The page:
Google wants to prove its ads work by track­ing you ev­ery­where.

PC Pro - - November 2017 Issue 277 - Ni­cole Kobie is PC Pro’s Fu­tures ed­i­tor. And yes Google, she did in­deed buy the shoes: they were £20 and fit nicely, thanks. @njko­bie

Google’s on­line stalk­ing has moved off­line, in­vad­ing our pri­vacy sim­ply to prove that the ads it splat­ters all over the web re­ally do work.

We ex­pect to be fol­lowed by ads on­line. Search for an item — let’s say shoes, as I went on a foot-fo­cused shop­ping spree this month — and click through to a re­tailer’s site, and those bal­let flats will stalk you for weeks af­ter­ward, re­gard­less of whether you bought them or not.

John Lewis and other brick-and-mor­tar stores used to worry we’d browse in per­son but buy on Ama­zon, Google is wor­ried about the re­verse: that we’ll use the web to find the shoes we want, but head to the shops to try them on and spend our cash where it can’t be eas­ily tracked.

Lit­tle won­der it’s wor­ried, as Google makes the bulk of its rev­enue from ad sales. In the sec­ond quar­ter of 2017, $22 bil­lion of its $26 bil­lion of rev­enue came from advertising, which it uses to fund other projects, such as self-driv­ing cars and Gmail, with­out us hav­ing to open our wal­lets.

To prove that on­line advertising does prompt off­line pur­chases, Google started buy­ing pay­ment card records, with re­ports sug­gest­ing it cap­tures data on 70% of all Amer­i­cans. Us­ing card data reg­is­tered to Google pro­files and af­fil­i­ated sites, it can tie your on­line per­sona to the card pur­chas­ing data it buys, and with that linked data show re­tail­ers that you’ve seen an ad for those

shoes on­line but bought them off­line in­stead. It’s a lot of ef­fort to prove web advertising isn’t use­less.

Tech-savvy sort that you surely are, given you read this par­tic­u­lar mag­a­zine, you’re prob­a­bly groan­ing at my whing­ing – just get an ad blocker, al­ready. Thank­fully, in the on­line world we still have some limited power left and can block ad­ver­tise­ments that fol­low us across the web, nag­ging us about shoes or what­ever other prod­uct we once dig­i­tally glanced at.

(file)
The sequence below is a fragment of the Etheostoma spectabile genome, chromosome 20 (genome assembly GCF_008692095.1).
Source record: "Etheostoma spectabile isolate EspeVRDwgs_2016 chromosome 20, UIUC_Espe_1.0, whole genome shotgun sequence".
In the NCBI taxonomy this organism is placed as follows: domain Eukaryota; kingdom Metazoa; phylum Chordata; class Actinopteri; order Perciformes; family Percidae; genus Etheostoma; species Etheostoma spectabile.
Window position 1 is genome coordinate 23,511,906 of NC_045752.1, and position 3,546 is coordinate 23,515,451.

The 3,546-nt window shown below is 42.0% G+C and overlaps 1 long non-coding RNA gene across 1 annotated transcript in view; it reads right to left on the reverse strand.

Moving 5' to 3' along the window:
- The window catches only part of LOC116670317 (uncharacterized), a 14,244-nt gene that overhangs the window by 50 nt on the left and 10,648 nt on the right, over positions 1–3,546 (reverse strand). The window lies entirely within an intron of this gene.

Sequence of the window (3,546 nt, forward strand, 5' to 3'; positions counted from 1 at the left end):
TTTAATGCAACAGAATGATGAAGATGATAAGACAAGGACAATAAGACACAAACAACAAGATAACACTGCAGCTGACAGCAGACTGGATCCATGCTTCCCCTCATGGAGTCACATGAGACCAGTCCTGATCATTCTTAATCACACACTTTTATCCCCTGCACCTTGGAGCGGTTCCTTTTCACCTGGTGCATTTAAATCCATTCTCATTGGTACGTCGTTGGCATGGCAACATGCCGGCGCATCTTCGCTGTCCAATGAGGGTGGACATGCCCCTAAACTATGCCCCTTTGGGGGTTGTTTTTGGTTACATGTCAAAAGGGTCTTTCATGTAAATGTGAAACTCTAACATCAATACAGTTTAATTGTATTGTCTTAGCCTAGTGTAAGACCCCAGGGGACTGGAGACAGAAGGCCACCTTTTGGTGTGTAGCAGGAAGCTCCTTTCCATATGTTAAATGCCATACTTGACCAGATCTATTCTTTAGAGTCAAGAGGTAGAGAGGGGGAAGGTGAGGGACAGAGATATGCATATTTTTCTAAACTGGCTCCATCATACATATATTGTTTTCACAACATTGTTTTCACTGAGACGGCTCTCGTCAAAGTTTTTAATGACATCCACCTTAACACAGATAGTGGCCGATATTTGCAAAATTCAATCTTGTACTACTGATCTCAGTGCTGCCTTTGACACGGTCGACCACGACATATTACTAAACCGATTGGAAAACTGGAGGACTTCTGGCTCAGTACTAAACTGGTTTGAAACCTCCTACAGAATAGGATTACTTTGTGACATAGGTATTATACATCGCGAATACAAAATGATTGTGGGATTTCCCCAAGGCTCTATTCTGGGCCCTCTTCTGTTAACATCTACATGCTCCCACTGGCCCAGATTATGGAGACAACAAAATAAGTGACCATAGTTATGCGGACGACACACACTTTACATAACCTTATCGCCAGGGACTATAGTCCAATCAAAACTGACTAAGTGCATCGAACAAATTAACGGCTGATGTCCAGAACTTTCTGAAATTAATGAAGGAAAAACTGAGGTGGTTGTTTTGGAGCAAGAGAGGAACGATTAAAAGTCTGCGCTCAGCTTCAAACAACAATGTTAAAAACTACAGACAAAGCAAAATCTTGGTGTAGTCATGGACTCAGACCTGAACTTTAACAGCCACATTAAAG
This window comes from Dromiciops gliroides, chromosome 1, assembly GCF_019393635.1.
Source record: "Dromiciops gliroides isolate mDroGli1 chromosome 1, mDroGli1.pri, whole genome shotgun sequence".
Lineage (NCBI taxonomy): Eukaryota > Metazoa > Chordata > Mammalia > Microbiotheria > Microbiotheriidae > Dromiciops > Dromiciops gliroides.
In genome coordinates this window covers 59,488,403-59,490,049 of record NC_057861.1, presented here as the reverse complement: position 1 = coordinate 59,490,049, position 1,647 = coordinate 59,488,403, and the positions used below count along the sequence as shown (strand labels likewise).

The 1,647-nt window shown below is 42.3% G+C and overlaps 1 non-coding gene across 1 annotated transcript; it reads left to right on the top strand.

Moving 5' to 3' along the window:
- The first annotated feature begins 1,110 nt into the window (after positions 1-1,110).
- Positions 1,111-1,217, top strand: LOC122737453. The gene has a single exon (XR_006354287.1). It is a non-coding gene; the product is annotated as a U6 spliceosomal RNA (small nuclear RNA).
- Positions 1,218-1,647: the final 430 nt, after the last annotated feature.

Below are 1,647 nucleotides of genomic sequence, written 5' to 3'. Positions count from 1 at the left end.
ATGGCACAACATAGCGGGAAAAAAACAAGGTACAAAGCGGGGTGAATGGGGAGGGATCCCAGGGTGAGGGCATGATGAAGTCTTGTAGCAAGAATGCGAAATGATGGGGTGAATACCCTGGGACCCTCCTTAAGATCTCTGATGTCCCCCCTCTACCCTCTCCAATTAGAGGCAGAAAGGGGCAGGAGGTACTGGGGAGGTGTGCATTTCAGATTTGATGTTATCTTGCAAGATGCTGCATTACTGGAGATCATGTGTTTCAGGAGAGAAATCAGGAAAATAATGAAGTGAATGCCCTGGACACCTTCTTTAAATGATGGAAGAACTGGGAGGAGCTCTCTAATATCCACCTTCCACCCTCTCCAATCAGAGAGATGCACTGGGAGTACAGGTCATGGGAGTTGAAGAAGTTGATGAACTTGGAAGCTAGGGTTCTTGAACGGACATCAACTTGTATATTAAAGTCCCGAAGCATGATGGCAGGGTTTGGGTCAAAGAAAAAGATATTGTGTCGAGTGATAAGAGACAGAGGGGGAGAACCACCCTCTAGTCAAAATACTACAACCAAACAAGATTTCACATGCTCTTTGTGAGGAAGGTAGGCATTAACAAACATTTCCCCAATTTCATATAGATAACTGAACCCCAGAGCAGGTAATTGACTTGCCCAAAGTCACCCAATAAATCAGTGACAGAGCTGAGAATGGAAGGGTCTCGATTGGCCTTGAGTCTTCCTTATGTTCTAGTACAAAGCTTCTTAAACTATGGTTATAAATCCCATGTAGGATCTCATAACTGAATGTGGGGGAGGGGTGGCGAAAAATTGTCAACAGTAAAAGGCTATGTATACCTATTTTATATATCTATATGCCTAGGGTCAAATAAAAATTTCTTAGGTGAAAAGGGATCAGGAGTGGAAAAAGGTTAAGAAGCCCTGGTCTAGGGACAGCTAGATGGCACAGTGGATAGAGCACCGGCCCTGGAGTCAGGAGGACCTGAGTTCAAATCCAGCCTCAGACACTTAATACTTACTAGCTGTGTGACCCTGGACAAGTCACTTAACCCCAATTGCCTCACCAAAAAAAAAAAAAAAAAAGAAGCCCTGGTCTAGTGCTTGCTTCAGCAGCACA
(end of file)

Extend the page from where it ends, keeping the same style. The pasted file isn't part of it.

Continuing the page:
But there’s no opt out for Google’s off­line sur­veil­lance. You can’t stop it from buy­ing your card data so, short of pay­ing with cash all the time, the only way to pre­vent the web gi­ant from link­ing pur­chases to your ac­count is to not have a Google pro­file – swap its Search for Duck­DuckGo, Vi­valdi for Chrome, Bing Maps for Google’s own, and so on. It’s cer­tainly pos­si­ble, and good luck with it.

That doesn’t help the mil­lions of peo­ple with­out the know-how or time to dodge Google’s reach on the web, so good luck also to pri­vacy ad­vo­cate EPIC, which has filed a com­plaint with the FTC, ask­ing the Amer­i­can com­mu­ni­ca­tions reg­u­la­tor to in­ves­ti­gate Google’s off­line track­ing of in-store splurges.

Google has re­sponded that it doesn’t know the names or other per­son­al­lyi­den­ti­fy­ing data from the card records. But for this to work, Google needs to know what ads it shows a user, and con­nect that with their off­line pay­ment card pur­chases. Google’s data­base may well iden­tify me via a ran­dom series of dig­its rather than my name, but it knows who I am – or can if it wants to. The com­pany is privy to ev­ery­thing from my lo­ca­tion to my ty­pos – I’m writ­ing this in a Google Doc, for cry­ing out loud. Google also claims that it doesn’t pass on our de­tails to its ad­ver­tis­ers, who are merely told that a cer­tain per­cent­age of peo­ple shown an ad on­line later shopped at the store off­line.

Re­gard­less of Google’s de­fence, what it adds up to is un­prece­dented sur­veil­lance, costly data gath­er­ing, and cut­ting-edge an­a­lyt­ics – all to check if that an ad for shoes led me to buy them.

Don’t only blame Google. We’ve built the web us­ing a pre­car­i­ous busi­ness model, and Google has re­alised that. But rather than find a so­lu­tion, it’s en­gi­neer­ing re­mark­able ways to ar­ti­fi­cially hold up this house of cards.

I want driver­less cars as much as the next per­son, and love not pay­ing for Gmail, but rather than spend its time on in­cred­i­ble feats of data en­gi­neer­ing, Google needs to find a bet­ter way to pay for it all. Put those smarts to use on find­ing the suc­ces­sor to in­va­sive advertising, not hold­ing up a failed sys­tem.

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